Did you know that background and other employment checks are a common piece of the job search process?
Just how common are they? Very, according to a recent survey on recruiting and hiring practices conducted by the Ohio-based Employers Resource Association: 91 percent of employers surveyed said they use background checks, 72 percent said they use drug tests, and 20 percent said they use credit checks before hiring a new employee.
So what can you do to prepare for these types of tests? First, you can learn about the different types of checks so you understand what they do—and do not—cover. And often, you’ll learn that you can “pre-check” yourself to make sure no surprises come up during an employer’s check.
Employment history checks
Employers verify past employment in several ways. The most common is to use databases of company payroll records and Social Security numbers to find your past jobs.
Also, a hiring manager might contact a past employer personally to verify employment. They usually talk to the human resources representative at your past employer.
In most cases, a past employer is allowed only to reveal the dates of your employment with that company, job titles you held, and if you are eligible for rehire. Any other details, including your job performance or reasons for leaving the job, are not discussed. Instead, your references may be asked about those topics.
Many employers also use E-Verify, from the U.S. Department of Homeland Security, to determine whether candidates are legally eligible to work in the United States. You can visit my E-Verify to pre-check your work eligibility.
Some employers will check your financial history through a credit check.
It’s always a good idea to pre-check you credit history by ordering a free copy of your credit report. That way, you can fix any mistakes before an employer sees it—or you can be prepared to answer questions if you do have an issue in your credit history. Get your free credit report at www.annualcreditreport.com or 1-877-322-8228. This is a free service and you do not have to but any products that they offer.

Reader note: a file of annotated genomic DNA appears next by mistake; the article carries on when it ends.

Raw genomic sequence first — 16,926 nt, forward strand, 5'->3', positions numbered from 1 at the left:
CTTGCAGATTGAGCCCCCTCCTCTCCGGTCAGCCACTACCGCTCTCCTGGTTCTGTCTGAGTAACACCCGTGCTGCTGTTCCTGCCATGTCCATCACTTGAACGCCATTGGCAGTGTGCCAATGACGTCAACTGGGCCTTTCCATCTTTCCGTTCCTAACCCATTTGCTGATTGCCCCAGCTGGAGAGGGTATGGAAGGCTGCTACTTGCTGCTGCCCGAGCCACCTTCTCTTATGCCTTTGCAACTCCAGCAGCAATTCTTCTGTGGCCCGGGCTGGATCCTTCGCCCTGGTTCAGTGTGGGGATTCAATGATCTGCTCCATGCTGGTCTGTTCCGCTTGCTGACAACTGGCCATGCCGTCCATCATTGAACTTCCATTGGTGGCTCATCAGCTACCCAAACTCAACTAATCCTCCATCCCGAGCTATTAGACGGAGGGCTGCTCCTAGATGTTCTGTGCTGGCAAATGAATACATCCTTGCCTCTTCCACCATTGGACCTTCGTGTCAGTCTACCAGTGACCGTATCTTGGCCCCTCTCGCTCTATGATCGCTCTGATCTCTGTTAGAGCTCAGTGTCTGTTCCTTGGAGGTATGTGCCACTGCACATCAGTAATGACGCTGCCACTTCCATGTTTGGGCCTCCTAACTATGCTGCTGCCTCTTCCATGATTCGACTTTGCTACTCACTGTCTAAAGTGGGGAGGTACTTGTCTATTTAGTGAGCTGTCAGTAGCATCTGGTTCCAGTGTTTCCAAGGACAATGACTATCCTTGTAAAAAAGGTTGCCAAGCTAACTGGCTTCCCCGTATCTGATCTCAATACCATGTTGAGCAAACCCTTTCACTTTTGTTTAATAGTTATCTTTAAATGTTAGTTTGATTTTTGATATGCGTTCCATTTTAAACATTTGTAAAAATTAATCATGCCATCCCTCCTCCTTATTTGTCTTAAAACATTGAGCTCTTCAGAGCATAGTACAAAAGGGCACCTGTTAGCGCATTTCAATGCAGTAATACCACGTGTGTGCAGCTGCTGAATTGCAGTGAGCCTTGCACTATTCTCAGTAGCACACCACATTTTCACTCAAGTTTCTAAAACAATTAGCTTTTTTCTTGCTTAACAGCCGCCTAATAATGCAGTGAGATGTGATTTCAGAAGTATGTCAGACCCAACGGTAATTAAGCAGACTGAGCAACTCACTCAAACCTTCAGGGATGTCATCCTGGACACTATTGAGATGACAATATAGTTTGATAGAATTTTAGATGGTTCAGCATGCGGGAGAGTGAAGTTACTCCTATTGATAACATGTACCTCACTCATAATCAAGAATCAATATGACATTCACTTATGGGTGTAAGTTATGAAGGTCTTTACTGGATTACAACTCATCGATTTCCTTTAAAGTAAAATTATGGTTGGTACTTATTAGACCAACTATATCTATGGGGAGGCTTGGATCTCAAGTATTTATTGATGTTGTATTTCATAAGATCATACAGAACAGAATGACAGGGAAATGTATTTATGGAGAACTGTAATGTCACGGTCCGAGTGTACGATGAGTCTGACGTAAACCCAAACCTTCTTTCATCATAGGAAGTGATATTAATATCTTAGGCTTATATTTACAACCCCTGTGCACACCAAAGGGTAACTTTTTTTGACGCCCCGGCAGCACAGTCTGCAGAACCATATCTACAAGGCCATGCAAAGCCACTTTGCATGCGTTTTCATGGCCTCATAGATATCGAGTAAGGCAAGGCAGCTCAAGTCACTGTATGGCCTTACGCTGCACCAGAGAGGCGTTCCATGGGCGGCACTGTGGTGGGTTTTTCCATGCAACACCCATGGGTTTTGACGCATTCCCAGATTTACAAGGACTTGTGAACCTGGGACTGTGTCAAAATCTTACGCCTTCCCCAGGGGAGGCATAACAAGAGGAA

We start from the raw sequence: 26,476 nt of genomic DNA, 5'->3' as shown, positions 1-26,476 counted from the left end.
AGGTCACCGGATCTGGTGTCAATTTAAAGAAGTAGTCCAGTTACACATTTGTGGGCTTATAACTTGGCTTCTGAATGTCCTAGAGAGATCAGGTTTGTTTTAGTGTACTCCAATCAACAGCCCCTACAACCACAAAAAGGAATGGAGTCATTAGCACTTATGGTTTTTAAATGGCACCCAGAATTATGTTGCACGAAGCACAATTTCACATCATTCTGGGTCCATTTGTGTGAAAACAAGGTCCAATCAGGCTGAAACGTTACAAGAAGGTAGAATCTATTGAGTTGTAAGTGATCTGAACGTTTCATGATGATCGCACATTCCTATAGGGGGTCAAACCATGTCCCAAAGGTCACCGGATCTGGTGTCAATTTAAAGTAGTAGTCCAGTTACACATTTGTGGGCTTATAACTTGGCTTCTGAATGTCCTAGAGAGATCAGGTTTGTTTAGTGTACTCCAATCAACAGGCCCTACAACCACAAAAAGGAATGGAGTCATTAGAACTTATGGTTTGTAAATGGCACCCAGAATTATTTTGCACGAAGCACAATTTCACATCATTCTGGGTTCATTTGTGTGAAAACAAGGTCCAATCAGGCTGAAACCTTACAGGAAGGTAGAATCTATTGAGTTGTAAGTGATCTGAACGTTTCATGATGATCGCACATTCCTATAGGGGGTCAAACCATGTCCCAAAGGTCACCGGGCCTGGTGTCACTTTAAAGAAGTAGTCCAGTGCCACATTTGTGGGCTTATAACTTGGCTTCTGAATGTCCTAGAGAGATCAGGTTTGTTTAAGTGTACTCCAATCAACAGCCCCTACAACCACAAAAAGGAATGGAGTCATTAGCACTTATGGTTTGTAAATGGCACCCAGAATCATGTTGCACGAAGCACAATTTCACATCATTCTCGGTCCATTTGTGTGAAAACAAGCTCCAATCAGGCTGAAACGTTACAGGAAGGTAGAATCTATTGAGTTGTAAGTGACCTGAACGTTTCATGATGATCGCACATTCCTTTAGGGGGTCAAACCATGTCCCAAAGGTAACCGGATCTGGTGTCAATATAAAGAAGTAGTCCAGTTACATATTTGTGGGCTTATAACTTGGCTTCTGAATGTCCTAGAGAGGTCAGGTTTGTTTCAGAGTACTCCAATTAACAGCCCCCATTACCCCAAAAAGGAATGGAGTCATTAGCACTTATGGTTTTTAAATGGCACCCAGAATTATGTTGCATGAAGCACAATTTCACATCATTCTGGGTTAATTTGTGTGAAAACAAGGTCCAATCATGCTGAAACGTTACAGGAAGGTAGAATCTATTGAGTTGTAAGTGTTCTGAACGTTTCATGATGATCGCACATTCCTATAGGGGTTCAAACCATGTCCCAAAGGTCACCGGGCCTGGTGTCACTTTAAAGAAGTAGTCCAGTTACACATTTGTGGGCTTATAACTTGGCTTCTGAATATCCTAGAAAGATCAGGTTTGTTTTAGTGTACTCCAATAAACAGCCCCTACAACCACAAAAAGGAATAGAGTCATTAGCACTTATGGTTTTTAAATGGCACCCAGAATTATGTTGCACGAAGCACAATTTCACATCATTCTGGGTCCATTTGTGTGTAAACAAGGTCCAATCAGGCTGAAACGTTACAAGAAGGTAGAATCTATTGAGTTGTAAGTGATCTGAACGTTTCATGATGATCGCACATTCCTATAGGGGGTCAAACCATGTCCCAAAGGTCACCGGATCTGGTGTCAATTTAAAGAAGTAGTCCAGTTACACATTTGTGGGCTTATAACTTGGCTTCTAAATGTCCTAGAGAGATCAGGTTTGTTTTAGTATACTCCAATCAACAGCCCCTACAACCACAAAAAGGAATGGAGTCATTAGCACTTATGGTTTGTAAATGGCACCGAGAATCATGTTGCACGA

If you do see a mistake on your credit report, take action immediately. Learn how to dispute errors on your credit report from the Federal Trade Commission.
Criminal background checks
Many employers conduct criminal background checks. You do have rights regarding these checks. Learn about your rights regarding criminal background checks from the Federal Trade Commission. Read more about using arrest and conviction records in employment decisions from the U.S. Equal Opportunity Employment Commission.
An employer may require a drug test during the hiring process and after you’re hired. They are used to determine if someone has recently consumed alcohol, prescription medication, or illegal drugs. Employers are allowed to make hiring and firing decisions based on these tests. However, if the substance found in the test is an authorized prescription medication, the employer can not discriminate.
Employers can use several types of drug tests:
- Pre-employment tests. An employer can decide to not make a job offer based on the results of a drug test given to a job candidate.
- Reasonable suspicion and for-cause tests. When an employee shows signs of not being fit for duty or has a documented pattern of unsafe work behavior, the employer can issue a drug test.
- Random tests. Employers might issue drug tests to all employees at unscheduled times. This discourages employees from using illegal drugs at any time.
- Post-accident tests. An employer may test employees who are involved in an accident or unsafe practice incident to find out if alcohol or other drug use was a factor.
Each employer has its own policies regarding drug testing. You will know if a drug test is part of the hiring process. After hire, the company will give you a copy of their employee drug policies.
Know your rights
You do have legal rights when an employer performs a background check on you. Employers are only allowed to ask about or check certain things, and they are only allowed to make hiring decisions based on certain data (for instance, they cannot base decisions on your age, race, religion, or disability status). The Federal Trade Commission has more information abut your rights regarding employment background checks.
Employers cannot perform most of these checks without your permission. You may be asked to sign a document allowing the company to do a specific check. This can happen when you fill out a job application or submit a resume, or it can happen during the interview process.